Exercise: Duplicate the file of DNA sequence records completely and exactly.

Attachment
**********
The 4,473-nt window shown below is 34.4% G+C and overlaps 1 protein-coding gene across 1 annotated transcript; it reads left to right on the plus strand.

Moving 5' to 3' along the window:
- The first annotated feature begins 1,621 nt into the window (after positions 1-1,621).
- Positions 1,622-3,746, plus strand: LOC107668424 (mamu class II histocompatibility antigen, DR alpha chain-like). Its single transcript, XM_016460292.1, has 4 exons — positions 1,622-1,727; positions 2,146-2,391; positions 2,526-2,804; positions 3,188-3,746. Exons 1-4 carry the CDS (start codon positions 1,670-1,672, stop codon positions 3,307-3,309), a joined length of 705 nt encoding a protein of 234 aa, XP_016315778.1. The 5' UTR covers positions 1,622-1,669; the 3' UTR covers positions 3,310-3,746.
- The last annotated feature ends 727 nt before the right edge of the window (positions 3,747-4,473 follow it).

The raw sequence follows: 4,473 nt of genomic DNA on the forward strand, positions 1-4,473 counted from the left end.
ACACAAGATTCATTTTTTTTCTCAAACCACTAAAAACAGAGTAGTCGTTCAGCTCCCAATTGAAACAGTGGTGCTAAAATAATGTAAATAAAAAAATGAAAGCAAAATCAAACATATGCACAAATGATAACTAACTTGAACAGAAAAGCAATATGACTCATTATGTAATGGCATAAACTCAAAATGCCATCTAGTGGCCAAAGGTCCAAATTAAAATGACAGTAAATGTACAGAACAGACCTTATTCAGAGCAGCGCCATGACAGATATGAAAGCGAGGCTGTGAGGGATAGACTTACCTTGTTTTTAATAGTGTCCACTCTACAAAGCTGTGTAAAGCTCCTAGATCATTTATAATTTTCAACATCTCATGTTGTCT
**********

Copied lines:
The 4,473-nt window shown below is 34.4% G+C and overlaps 1 protein-coding gene across 1 annotated transcript; it reads left to right on the plus strand.

Moving 5' to 3' along the window:
- The first annotated feature begins 1,621 nt into the window (after positions 1-1,621).
- Positions 1,622-3,746, plus strand: LOC107668424 (mamu class II histocompatibility antigen, DR alpha chain-like). Its single transcript, XM_016460292.1, has 4 exons — positions 1,622-1,727; positions 2,146-2,391; positions 2,526-2,804; positions 3,188-3,746. Exons 1-4 carry the CDS (start codon positions 1,670-1,672, stop codon positions 3,307-3,309), a joined length of 705 nt encoding a protein of 234 aa, XP_016315778.1. The 5' UTR covers positions 1,622-1,669; the 3' UTR covers positions 3,310-3,746.
- The last annotated feature ends 727 nt before the right edge of the window (positions 3,747-4,473 follow it).

The raw sequence follows: 4,473 nt of genomic DNA on the forward strand, positions 1-4,473 counted from the left end.
ACACAAGATTCATTTTTTTTCTCAAACCACTAAAAACAGAGTAGTCGTTCAGCTCCCAATTGAAACAGTGGTGCTAAAATAATGTAAATAAAAAAATGAAAGCAAAATCAAACATATGCACAAATGATAACTAACTTGAACAGAAAAGCAATATGACTCATTATGTAATGGCATAAACTCAAAATGCCATCTAGTGGCCAAAGGTCCAAATTAAAATGACAGTAAATGTACAGAACAGACCTTATTCAGAGCAGCGCCATGACAGATATGAAAGCGAGGCTGTGAGGGATAGACTTACCTTGTTTTTAATAGTGTCCACTCTACAAAGCTGTGTAAAGCTCCTAGATCATTTATAATTTTCAACATCTCATGTTGTCT